The presence of normal cells is required for the elimination of tumorigenic scrib− clones because genetically ablating the normal tissue surrounding scrib− cells results in hyperproliferation of the scrib− cells (2, 3). It has been suggested that cell competition, a process by which viable cells of lower fitness are removed from a tissue and replaced through extra proliferation of fitter neighbors (17), is responsible for the elimination of scrib−and lgl− cell clones (2, 14). However, the hypothesis that scrib− and lgl− clones are eliminated by cell competition is in conflict with other reports and thus is controversial.

It has been reported that cells with compromised Scrib or Lgl function exhibit elevated activity of Yorkie (Yki), a transcriptional coactivator and downstream effector of the Hippo growth-control pathway (13, 14, 18–20). The Hippo pathway is a conserved tumor-suppressor pathway that suppresses growth by antagonizing the activity of Yki (21). Thus, loss of Hippo pathway activity or elevated levels of Yki activity result in hyperproliferation of imaginal disc cells and resistance to apoptosis that normally would eliminate extra cells (21). Notably, an increase in Yki activity can rescue weak cells, such as cells heterozygous for Minute (M) mutations, from being eliminated by cell competition (22). M mutations occur in ribosomal protein-encoding genes and were the first class of genes identified as having cell-competition phenotypes (23). Homozygous M mutations are lethal, but heterozygous Manimals are viable, although their cells have reduced growth rates (23). In genetic mosaics, however, interaction between wild-type and M+/− cells leads to the elimination of the M+/−cells and expansion of the wild-type population, a phenomenon termed “cell competition” (17). Thus, M+/− cells are less competitive than wild-type cells. Importantly, elevated levels of Yki can rescue M+/− cells from being eliminated by cell competition and also can transform normal cells into supercompetitors that induce apoptosis in their neighbors and proliferate at their neighbors’ expense (22, 24, 25). Yki may increase the competitiveness of cells by inducing the expression of Myc, a known regulator of cell competition (24–27). However, the reports that scrib− cells have high levels of Yki activity and the hypothesis that scrib− cells are eliminated by cell competition present a paradox. If scrib− cells indeed have elevated levels of Yki activity, why does that elevated Yki activity not protect scrib−cells from cell competition?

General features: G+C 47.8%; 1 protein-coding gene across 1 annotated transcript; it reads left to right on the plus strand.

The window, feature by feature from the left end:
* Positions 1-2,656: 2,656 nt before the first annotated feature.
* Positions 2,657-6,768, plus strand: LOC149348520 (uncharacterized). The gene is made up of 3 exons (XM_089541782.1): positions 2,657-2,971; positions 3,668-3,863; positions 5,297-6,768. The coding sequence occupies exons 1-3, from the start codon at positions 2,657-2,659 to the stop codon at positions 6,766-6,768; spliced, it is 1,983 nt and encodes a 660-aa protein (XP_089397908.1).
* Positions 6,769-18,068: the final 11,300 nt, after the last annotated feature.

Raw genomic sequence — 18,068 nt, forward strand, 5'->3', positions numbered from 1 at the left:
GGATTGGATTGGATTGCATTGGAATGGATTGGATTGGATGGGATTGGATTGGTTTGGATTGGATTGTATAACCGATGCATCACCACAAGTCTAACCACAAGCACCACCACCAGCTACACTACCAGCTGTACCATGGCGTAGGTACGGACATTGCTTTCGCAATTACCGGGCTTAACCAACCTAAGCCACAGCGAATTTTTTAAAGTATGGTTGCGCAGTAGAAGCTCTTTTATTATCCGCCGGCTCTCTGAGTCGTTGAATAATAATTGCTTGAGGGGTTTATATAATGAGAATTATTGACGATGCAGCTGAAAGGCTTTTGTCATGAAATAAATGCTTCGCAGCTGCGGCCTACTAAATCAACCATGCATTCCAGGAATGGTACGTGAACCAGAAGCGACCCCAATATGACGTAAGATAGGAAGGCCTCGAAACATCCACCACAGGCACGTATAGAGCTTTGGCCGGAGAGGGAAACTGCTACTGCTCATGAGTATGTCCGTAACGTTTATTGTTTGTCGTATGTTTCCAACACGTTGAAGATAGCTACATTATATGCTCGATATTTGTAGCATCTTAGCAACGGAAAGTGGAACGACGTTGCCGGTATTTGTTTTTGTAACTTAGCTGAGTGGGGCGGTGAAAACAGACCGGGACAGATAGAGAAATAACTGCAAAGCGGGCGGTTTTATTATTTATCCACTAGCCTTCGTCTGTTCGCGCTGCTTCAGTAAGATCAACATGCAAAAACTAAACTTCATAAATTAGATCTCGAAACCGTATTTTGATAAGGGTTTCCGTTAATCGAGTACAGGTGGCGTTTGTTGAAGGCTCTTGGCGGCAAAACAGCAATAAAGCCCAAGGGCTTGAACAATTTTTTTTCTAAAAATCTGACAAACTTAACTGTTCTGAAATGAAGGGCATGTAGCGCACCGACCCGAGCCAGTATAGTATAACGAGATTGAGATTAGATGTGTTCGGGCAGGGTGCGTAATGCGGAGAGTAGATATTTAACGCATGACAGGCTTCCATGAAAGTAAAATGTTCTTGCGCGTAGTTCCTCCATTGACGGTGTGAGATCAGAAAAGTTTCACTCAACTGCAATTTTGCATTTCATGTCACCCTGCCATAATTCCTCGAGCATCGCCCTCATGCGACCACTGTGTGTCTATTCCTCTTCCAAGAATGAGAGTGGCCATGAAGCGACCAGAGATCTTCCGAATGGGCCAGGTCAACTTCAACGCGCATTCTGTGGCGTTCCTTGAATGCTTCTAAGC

Here we investigated this paradox further. We show that scrib− cells are indeed eliminated by cell competition. We found that for this elimination to occur, scrib− cells undergo a JNK-dependent suppression of Yki activity; this suppression of Yki activity prevents scrib− cells from hyperproliferating and enables their removal. The modulation of Yki activity in scrib−cells thus is a critical effect of the JNK-dependent cell-competition process that removes such tumorigenic cells from imaginal discs. Finally we show that the Myc and Ras oncogenes, which can rescue scrib− clones from elimination (2, 4, 15), do so by conferring competitive fitness to scrib− cells and thereby prevent the down-regulation of Yki activity in scrib− cells. Our results thus further characterize the effects of cell-competition pathways in removing tumorigenic scrib− cells from imaginal discs.